BUFFALO, Wyo. — The Wyoming Telecommunications Association is asking lawmakers for a sales and use tax exemption for Internet expansion in the state.
During a presentation Tuesday before the Joint Revenue Interim Committee, the association estimated with an exemption it could save $2.4 million a year.
But Liz Zerga, an attorney and lobbyist representing some rural independent telephone companies that provide internet, cautioned that’s a rough estimate. Some companies didn’t or couldn’t provide estimates to the association.
The interim committee only listened Tuesday to presentations of tax issues. It did not make any decisions on tax exemptions.
The association is asking to be exempted from the sales and use taxes they pay for infrastructure and equipment “when we buy that and bring it into the state,” Zerga said.
Examples of what the industry calls infrastructure are fiber-optic cable, coaxial cable or wireless towers, said Jason Hendricks, president of the Wyoming Telecommunications Association.
Examples of equipment are electronics for the fiber-optics cabling and the wireless towers, he said.
In Wyoming, rural areas outside towns have Internet, but they are underserved in terms of speed. Most don’t have the higher speeds available in more populous parts of the state, Hendricks said.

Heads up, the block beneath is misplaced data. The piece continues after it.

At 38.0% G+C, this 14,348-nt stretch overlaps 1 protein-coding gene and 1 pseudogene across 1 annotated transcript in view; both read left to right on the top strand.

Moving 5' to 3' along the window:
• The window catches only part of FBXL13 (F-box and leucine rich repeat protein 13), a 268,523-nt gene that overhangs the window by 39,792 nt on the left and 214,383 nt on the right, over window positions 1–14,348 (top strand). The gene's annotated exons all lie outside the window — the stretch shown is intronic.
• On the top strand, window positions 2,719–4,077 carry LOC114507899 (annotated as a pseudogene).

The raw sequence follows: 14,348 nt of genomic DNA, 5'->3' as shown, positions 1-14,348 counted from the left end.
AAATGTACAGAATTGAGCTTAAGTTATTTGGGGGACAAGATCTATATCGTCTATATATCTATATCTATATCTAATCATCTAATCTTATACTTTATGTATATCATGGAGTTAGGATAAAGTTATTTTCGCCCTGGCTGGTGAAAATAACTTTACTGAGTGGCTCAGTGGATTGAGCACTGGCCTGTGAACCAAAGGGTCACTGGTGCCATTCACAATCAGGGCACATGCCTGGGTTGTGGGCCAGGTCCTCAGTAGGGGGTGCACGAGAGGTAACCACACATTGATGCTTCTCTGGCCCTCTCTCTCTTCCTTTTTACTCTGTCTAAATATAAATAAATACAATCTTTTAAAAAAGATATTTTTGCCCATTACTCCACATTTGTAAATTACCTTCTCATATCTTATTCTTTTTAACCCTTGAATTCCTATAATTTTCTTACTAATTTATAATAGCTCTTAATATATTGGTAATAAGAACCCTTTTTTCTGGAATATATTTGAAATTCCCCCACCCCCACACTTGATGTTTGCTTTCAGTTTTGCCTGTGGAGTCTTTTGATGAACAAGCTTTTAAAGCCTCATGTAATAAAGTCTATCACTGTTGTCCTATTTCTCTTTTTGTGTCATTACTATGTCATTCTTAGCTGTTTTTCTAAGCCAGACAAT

It’s expensive to upgrade those areas, he said.
Broadband companies at the meeting said they would use money from the sales and use taxes to lay down more fiber or to raise more towers, except for one representative, who said she could not guarantee how all companies would use the exemption savings.
If all the savings were to be reinvested in new networks, businesses would benefit from faster or expanded Internet. That would create jobs and wages, said John Cmelak, a tax analyst for Verizon Communications.
The state sales and use tax is 4 percent. Counties can tax up to 3 percent additionally, although no county has ever taxed 3 percent. Counties assess an additional 1 or 2 percent, Wyoming Department of Revenue Director Dan Noble said.
Currently there are 51 tax exemptions in Wyoming, Noble said during a different presentation before the committee.
But there aren’t many tangible ways for the state to determine the effectiveness of each exemption, Noble said.
The exemptions could increase jobs or attract similar businesses to Wyoming, but it’s not known for sure, he said.
Lawmakers talked about possibly asking the Revenue Department and the Wyoming Division of Economic Analysis to analyze the effects of exemptions using econometrics, which Rep. Mike Madden, R-Buffalo, said is a statistic model that considers economic variables.
Madden would like the state to establish a tax exemption impact committee that would be charged with considering exemptions.
In addition to lost revenue to the state, local governments can be affected by exemptions, Madden said.
Sen. Jim Anderson, R-Casper, thinks the tax exemptions could be costing the state hundreds of millions in lost revenue a year. He also wants the state to study them.
“We can say where the money’s going to, come time when minerals are not paying all the bills in the state,” he said.
The Wyoming Taxpayers Association and the Equality State Policy Center are both studying exemptions.
“Along with this, we also want to emphasize the belief that disclosure is one of the keys here,” said Dan Neal, the Equality State Policy Center’s executive director. “We hope when we come out of this, part of the solution will require that these exemptions and their effects are fully reported by the beneficiaries and that information is posted publicly for everyone to see, including how much each company gets.”